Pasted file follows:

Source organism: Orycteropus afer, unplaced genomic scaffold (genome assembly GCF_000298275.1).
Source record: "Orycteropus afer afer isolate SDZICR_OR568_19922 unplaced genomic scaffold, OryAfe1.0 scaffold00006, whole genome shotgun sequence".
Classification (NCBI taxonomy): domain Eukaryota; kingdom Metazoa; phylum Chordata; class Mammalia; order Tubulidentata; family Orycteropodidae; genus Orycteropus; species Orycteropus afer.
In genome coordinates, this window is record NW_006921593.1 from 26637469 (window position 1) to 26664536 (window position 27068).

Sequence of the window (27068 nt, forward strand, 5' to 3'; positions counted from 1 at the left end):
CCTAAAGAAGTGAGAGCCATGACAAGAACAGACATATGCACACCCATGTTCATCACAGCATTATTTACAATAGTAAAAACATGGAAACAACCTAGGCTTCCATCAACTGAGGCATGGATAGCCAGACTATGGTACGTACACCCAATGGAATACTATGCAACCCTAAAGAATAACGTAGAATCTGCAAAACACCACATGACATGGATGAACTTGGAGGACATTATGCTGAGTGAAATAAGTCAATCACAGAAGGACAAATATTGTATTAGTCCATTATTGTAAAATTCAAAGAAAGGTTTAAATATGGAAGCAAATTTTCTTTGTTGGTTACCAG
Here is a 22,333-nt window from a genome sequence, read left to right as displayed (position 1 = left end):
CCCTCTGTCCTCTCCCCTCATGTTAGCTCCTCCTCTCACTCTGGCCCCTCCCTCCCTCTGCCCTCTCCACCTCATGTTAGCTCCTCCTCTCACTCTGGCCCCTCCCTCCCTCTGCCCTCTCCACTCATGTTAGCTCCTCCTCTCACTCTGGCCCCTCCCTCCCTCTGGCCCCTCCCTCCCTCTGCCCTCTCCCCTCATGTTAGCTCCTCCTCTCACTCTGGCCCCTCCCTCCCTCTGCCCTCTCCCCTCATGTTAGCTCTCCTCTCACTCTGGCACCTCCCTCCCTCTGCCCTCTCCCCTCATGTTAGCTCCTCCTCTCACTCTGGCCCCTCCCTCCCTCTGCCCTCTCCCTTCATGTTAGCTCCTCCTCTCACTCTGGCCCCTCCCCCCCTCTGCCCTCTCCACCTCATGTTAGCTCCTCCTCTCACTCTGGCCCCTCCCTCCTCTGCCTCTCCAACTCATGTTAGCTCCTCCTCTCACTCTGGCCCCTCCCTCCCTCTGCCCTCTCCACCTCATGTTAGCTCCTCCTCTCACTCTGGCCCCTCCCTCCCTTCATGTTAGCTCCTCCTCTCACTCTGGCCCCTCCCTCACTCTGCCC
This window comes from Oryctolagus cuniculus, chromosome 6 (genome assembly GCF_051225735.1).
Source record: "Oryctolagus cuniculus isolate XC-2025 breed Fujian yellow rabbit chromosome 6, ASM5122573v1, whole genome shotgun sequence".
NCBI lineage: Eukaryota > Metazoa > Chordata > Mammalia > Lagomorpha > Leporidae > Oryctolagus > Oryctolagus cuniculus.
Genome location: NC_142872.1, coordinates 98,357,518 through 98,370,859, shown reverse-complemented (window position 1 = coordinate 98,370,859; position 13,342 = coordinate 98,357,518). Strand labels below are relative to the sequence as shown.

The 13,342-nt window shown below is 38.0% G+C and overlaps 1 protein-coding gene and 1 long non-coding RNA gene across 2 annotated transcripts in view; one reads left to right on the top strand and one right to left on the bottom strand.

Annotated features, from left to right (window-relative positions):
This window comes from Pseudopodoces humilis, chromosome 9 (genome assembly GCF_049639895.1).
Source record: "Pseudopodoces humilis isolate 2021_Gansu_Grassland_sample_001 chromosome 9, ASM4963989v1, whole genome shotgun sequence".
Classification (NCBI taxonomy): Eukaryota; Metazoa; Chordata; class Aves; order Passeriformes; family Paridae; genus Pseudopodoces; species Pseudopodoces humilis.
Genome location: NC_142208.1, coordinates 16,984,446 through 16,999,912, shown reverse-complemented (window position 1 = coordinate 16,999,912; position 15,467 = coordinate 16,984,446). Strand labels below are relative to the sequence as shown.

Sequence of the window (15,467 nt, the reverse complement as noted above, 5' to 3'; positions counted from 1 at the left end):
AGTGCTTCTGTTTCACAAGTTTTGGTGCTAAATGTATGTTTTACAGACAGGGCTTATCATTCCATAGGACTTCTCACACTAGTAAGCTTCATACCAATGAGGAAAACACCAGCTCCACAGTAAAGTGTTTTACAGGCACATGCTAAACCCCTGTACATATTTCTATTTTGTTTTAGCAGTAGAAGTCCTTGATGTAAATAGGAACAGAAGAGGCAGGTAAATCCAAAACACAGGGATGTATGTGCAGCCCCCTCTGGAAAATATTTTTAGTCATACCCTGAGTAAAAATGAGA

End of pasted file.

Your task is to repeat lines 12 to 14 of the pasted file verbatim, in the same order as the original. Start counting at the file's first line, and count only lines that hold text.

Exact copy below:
Genome location: NC_142872.1, coordinates 98,357,518 through 98,370,859, shown reverse-complemented (window position 1 = coordinate 98,370,859; position 13,342 = coordinate 98,357,518). Strand labels below are relative to the sequence as shown.

The 13,342-nt window shown below is 38.0% G+C and overlaps 1 protein-coding gene and 1 long non-coding RNA gene across 2 annotated transcripts in view; one reads left to right on the top strand and one right to left on the bottom strand.

Annotated features, from left to right (window-relative positions):